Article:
If I need to determine whether I have a conflict of interest when writing a news piece, I always ask myself these two questions: one, is there any person in this story who I would feel uncomfortable proving incorrect on the record; two, if any of the people in this story say something controversial, would I feel the need to protect them from any backlash that might cause? If the answer to either question is yes, I do not write the story.
Katie Couric, it seems, would do well to learn that lesson. Last week, the well-known TV host and correspondent admitted to omitting a large part of the late Supreme Court Justice Ruth Bader Ginsburg’s take on anti-racism protests during the national anthem in a 2016 interview.
Couric included some of Ginsburg’s original comments, in which the justice called the protests by Colin Kaepernick and those he inspired “dumb” and “disrespectful.” However, she omitted part of the interview in which Ginsburg said the protests showed a “contempt for a government that has made it possible for [the protestors’] parents and grandparents to live a decent life, which they probably could not have lived in the places they came from … as they became older they realize that this was youthful folly. And that’s why education is important.”
Ginsburg’s statements show a lack of racial awareness. It’s the same trait that permeated her career on the bench. Couric herself noted in her book that she knew racial issues were a “blind spot” for Ginsburg, but she waffled over including the quote because she did not want to dampen the image of a figure she so admired.
Honestly, if Couric’s rationale were that the parts she included summed up her stance well enough and that there was no need to include the second part, that could be justifiable. It would be controversial, yes, but also justifiable.
Omitting part of a quote from a Supreme Court justice — one of the most powerful figures in this country — because of a soft spot, however, is inexcusable.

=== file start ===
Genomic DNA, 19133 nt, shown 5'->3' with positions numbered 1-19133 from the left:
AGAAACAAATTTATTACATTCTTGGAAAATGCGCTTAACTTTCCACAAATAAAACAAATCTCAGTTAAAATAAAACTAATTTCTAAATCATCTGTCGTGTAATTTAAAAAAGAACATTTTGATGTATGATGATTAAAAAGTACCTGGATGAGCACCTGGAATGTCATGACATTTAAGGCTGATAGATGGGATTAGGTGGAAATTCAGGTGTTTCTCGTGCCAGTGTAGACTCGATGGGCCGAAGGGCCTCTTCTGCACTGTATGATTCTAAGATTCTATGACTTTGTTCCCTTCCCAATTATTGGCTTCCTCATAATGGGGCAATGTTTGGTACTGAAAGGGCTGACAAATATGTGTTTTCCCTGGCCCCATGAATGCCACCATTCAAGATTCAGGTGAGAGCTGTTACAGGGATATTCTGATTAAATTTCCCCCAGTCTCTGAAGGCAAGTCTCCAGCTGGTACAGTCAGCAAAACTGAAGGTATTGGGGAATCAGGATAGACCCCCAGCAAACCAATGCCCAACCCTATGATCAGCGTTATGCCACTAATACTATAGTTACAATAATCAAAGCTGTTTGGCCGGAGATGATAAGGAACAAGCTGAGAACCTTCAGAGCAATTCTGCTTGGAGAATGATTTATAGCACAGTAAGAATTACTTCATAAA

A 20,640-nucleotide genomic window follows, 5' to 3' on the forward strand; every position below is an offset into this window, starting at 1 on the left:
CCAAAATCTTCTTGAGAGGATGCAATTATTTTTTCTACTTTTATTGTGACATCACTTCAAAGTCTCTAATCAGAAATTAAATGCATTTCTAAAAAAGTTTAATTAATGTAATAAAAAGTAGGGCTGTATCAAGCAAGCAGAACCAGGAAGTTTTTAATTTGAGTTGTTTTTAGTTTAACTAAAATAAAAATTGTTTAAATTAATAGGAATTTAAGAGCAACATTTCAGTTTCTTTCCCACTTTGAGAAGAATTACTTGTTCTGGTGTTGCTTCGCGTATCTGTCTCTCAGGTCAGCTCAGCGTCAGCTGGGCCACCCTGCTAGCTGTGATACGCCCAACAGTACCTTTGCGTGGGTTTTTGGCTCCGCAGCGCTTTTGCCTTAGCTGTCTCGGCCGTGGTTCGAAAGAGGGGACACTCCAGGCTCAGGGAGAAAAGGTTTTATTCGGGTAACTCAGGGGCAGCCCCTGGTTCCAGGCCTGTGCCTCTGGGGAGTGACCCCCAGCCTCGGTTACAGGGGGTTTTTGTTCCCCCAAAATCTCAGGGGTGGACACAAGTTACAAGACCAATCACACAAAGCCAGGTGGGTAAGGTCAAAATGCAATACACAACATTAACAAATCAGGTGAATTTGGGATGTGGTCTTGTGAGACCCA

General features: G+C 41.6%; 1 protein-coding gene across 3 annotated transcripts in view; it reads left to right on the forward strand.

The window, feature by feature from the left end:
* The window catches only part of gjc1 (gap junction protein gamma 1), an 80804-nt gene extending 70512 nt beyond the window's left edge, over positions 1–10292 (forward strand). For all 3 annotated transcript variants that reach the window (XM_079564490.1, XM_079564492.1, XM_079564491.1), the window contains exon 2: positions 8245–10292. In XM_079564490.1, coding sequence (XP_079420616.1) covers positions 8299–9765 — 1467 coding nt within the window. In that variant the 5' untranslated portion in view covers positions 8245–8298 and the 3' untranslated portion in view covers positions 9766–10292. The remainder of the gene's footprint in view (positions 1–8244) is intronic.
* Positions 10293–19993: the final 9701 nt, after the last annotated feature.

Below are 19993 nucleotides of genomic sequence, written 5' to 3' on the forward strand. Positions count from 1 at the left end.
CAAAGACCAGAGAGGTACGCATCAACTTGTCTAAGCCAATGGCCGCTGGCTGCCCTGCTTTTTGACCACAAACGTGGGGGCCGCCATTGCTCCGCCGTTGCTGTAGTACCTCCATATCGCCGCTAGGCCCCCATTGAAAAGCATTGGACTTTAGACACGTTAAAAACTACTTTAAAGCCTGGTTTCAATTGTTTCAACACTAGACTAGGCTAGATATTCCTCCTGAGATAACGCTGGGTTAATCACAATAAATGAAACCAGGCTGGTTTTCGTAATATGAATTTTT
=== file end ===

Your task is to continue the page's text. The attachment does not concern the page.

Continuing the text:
Principle alone is enough of a reason to suspend Katie Couric from journalistic practice for a long time, but there is more to this story. For most of U.S. history, comments from Supreme Court justices — from Justice Henry Billings Brown’s “separate but equal” in Plessy v. Ferguson to Justice Oliver Wendell Holmes’ “three generations of imbeciles are enough” (in support of eugenics) in Buck v. Bell and, of course, this doozy from Justice Roger Taney in Dred Scott v. Sanford:
“We think [people of African ancestry] are not, and that they are not included, and were not intended to be included, under the word “citizens” in the Constitution, and can therefore claim none of the rights and privileges which that instrument provides for and secures to citizens of the United States” — have inspired anger and with it, change.
It is always useful to know where the nine philosopher kings that essentially control the fate of social justice movements in modern America stand on relevant issues. Anger and pushback from the statements listed above galvanized social movements and demolished the conception that the people sitting on the nation’s highest court have our best interests at heart.
When Ruth Bader Ginsburg died, only a small minority pointed out her blind spot on issues affecting Black and Indigenous People of Color (BIPOC), and instead immortalized her with the phrase “rest in power,” which is used to describe activists fighting for a better world. It helped Ginsburg’s cult of personality continue unchecked, with all the uncritical, centrist politics that come with it.
Holding power to account is a key tenet of journalism. Informing the masses about those who govern them is a key tenet of journalism. Couric abandoned both of these tenets, and I am furious.